The romance of the jianghu crosses borders and cultures. It is freedom from cultural strictures, skill with martial arts, an iron code of honor. In China, its greatest appeal comes from its sharp contrast with Confucian norms, with its emphasis on rigid social hierarchies and complex etiquettes. The West sees parallels with the knights-errant of old, and the cowboys of the Old West.
The word wuxia carries a distinct moral imperative. In Chinese, it is written as 武侠. 武 is composed of two characters, 止 and 戈. 侠 is the simplified form of 俠, which is written with the radicals 人 and 夾.
止 means ‘stop’, while 戈 is a dagger-axe, an ancient Chinese polearm. 武 therefore means to stop the dagger-axe. Where ‘martial art’ means the art of Mars, the god of war, the word 武 has an inherently noble and defensive purpose.
人 is a man. 夾 is the character used for ‘wedge’ or ‘insert between’. 夾 shows one person holding two others under his arms, two people sandwiching a third, or one man standing in front of two others. 侠shows a man who shields others with his body—which why is the word is translated as ‘knight’ or ‘chivalrous person’.
What does 武侠 mean? A man who stops the dagger-axe by placing himself between the weapon and the innocent.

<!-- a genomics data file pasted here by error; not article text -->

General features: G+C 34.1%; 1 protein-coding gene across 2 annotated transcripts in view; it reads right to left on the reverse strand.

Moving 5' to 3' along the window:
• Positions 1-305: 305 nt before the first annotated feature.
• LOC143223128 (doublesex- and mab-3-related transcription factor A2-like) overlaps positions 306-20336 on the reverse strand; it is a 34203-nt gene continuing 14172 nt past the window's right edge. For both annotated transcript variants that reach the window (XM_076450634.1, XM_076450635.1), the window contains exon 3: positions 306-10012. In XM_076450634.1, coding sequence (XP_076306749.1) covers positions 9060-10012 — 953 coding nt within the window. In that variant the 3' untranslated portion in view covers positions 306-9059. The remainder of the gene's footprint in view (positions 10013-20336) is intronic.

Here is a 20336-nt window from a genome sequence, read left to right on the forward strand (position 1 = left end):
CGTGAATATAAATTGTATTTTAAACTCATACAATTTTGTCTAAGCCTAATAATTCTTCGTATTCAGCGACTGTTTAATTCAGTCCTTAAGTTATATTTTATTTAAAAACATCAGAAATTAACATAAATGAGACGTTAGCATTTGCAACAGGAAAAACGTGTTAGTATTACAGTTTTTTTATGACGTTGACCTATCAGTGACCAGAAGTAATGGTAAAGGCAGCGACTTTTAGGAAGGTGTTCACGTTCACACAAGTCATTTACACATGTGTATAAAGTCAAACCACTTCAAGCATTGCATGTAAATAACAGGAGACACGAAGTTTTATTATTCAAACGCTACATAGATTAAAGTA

The term xianxia has a related meaning as well. ‘Xian’ in Chinese is 仙. It shows a man who goes up a mountain. He does this to meditate, to cultivate, to escape the red dust of the mortal world. Such a person would be a hermit, not a hero. Why would he ever climb down the mountain?
To use his powers and abilities for good. To stop the dagger-axe and protect the innocent.
Wuxia and xianxia are inherently noble callings. Instead of ‘knight’, I would insist that the Western equivalent is paladin. A knight is merely someone granted a title of knighthood. It is a social class, not a statement of morality, as the robber knights of the Rhine demonstrate. A paladin is a heroic champion, a protector of the innocent, and a defender of the faith.
What does wuxia and xianxia fiction mean today?
A power measuring contest.
In some measure, it reflects historical reality, and the reality of living in China. It wasn’t always so. It doesn’t have to be so.
For much of its history, China was in a state of turmoil. Wars, uprisings, invasions, bandit attacks and pirate raids were commonplace. Martial artists had little interest in cultivation. They were soldiers, constables, bodyguards. What use had they for higher thoughts when they risked their lives day after day? Their chief concern was survival on the battlefield.
The earliest records of Chinese martial arts date to the Ming Dynasty. Most of those manuals pertain to archery, cold weapons, and grappling—skills most useful for the battlefield. Unarmed arts weren’t emphasized. For example, General Qi Ji Guang developed the Thirty-Two Fist Stances for his troops, not to teach them how to fight with empty hands, but merely as a means of exercise and to cultivate confidence and aggression.